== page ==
Incidents of fraudulent mortgage applications remained stable
in the second quarter of 2015. CoreLogic,
in its Fraud Report for the quarter, estimates
the number of applications with indications of fraud at 12,814. This is an
increase from the 11,100 applications that appeared fraudulent to some extent in
the same quarter of 2014. While the numbers are large, as a percentage of all
applications the share shrunk from an already miniscule 0.69 percent to 0.67
CoreLogic’s Mortgage Application Fraud Risk Index, decreased
by 8.9 percent nationally from its Q2 2014 level. Despite the size of that annual change the
company says the risk has stabilized. It
increased only 0.7 percent from the first to the second quarter of this year.
remains the state with the highest overall fraud risk with an index just over
250 (we could not find a national index number in the report) while New York
has moved from third position last year to second place this year with an index
around 175. Rounding out the top five
are Hawaii, New Jersey, and Nevada.
The largest increase in risk, 17.1 percent, was in Louisiana
followed by the District of Columbia at 9.1 percent, an increase large enough
to push it into the top ten in 6th position. Hawaii, Delaware, and Pennsylvania all had
increases in the 7 percent range.
CoreLogic’s index is based on data for six indexes that look
at fraud related to employment, identity, income, occupancy, property, and
undisclosed mortgage debt. Incidences of
all of these types of fraud fell in the second quarter except for undisclosed mortgage
debt which rose 1.7 percent compared to the second quarter of 2014 and was up
0.8 percent from the first quarter of 2015.
Employment application fraud occurs when an
applicant intentionally misrepresents job-related information such as name of
employer or length of employment. This
type of fraud decreased by 7.0 percent year-over-year and by 1.6 percent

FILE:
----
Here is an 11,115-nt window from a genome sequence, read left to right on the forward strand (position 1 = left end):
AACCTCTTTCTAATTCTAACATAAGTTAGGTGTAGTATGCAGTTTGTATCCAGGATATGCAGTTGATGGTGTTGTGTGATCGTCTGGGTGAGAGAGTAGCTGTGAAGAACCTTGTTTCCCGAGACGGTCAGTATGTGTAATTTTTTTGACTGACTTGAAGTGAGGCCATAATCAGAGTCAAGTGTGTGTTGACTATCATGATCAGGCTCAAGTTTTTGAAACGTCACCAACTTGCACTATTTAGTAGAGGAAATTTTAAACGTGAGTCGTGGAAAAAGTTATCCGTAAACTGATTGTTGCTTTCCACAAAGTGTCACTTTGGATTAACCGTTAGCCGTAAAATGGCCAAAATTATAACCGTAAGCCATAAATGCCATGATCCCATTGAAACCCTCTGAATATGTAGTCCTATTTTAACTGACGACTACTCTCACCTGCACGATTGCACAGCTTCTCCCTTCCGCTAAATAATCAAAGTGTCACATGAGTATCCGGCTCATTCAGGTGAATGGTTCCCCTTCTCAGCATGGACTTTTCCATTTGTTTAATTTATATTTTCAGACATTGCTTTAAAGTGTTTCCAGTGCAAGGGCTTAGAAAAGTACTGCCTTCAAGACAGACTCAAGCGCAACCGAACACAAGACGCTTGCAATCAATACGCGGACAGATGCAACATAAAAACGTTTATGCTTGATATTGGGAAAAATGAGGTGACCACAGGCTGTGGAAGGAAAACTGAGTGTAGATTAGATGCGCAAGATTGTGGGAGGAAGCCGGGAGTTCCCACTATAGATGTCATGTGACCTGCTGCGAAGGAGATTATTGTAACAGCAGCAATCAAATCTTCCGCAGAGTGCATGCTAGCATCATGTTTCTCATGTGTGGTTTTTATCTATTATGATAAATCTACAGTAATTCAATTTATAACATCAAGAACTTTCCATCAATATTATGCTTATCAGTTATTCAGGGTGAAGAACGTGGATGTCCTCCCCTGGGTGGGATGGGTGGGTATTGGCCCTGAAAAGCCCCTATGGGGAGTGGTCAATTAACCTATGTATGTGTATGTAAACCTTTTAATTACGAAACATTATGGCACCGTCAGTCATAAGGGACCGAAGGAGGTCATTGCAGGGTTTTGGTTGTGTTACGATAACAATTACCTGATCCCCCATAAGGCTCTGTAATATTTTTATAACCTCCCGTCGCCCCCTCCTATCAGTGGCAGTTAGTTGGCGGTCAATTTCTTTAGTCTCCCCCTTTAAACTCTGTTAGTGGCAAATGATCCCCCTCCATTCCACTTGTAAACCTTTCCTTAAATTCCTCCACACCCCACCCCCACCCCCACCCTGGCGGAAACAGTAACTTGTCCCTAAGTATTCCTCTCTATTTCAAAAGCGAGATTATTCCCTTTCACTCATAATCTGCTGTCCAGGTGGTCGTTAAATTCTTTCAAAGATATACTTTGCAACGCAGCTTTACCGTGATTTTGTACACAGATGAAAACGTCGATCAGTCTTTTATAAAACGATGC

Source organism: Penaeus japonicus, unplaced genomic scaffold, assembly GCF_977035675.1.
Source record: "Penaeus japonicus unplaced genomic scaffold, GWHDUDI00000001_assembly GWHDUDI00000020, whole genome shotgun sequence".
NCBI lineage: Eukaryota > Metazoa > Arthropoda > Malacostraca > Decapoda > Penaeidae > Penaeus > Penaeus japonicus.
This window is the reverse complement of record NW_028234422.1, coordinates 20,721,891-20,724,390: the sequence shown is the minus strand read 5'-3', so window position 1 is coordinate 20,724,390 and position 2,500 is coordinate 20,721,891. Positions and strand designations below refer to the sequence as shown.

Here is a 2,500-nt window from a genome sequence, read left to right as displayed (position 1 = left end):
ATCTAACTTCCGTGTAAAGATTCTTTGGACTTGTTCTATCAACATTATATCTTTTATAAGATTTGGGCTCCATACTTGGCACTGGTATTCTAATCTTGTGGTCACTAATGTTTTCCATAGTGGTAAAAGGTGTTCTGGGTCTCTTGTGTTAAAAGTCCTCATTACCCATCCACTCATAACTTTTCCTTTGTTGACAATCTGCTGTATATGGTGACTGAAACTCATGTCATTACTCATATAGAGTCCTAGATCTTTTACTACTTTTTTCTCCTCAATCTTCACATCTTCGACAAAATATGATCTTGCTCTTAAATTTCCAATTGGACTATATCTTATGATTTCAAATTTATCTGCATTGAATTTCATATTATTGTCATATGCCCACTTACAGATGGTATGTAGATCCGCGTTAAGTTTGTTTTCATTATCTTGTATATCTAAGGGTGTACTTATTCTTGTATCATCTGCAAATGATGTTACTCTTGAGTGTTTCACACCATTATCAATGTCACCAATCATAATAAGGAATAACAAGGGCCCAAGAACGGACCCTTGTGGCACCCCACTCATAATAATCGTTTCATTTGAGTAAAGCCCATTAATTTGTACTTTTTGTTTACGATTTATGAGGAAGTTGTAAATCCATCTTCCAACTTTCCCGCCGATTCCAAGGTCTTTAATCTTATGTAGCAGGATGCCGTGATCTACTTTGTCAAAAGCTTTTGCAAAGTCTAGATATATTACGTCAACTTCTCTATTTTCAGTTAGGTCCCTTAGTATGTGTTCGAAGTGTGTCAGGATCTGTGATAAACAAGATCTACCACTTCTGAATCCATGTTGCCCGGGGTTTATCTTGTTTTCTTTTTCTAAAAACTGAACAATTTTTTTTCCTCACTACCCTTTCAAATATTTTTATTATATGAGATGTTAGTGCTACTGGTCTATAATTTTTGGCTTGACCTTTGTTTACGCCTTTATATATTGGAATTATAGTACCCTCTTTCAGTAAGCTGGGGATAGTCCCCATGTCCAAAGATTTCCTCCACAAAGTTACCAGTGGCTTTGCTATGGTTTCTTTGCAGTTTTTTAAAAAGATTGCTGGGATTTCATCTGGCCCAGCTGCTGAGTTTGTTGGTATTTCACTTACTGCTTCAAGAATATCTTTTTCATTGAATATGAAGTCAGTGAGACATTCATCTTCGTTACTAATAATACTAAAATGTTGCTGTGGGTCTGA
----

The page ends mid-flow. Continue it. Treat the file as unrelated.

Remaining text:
Misrepresentation of income decreased on
applications by 7.3 percent since the second quarter of 2014 although it
increased for two quarters during that interval. It was down 3.1 percent compared to Q1 of his
Property application fraud was down 7.4 percent
year-over-year. While it was up early in
the 12 month period it fell by 13 percent from the first to second quarters of
this year. This type of fraud occurs
when the property value of collateral is intentionally misrepresented as being
higher than market value.
Occupancy application fraud, which occurs when
an applicant deliberately misrepresents his or her intention to occupy a property
to obtain a better rate or terms, decreased by 17.1 percent. Only 0.1 percent of that decline occurred in
the most recent quarter.
Identity fraud showed the greatest decrease at
22.7 percent and was down 6.3 percent quarter-over quarter. Identity fraud is when an applicant alters,
creates, or uses a stolen identity to obtain a mortgage.
CoreLogic points out that multi-closing fraud risk is also a
concern. This is a scheme that takes
advantage of the lag between closing a loan and recording the documents to
solicit multiple loans on a single property.
As property values have risen so have home equity line of credit closing
CoreLogic pointed to several microeconomic factors that
affected the mortgage market and the fraud rate over the 12 months ending in
June. Interest rates fell from 2013
through April 2015, increasing the number of well qualified borrowers in the
refinance market and increasing home values have enabled many homeowners with
previously marginal equity to purchase a different property, refinance, or take
out a home equity line.
Among the various loan segments jumbo loans with loan-to-value
(LTV) ratios of 80 percent or less have the highest fraud risk both for
purchase mortgages and for refinancing, followed by higher LTV conforming
loans. The lowest risk is for conforming
loans with rations of 80 percent or less.
There are clearly geographic fraud “hot spots” as can be
seen from the map below. While overall fraud trends are stable to decreasing
for most of the country, CoreLogic makes special note of the Miami area. It is already the highest risk core-based
statistical area in CoreLogic’s index and in addition its house prices seem to
be overheated and are accelerating at a far greater pace than rents for
single-family homes. This suggests the
prices may not be a good indicator of sustainable values. The combination of risk factors makes Miami
an area warranting scrutiny.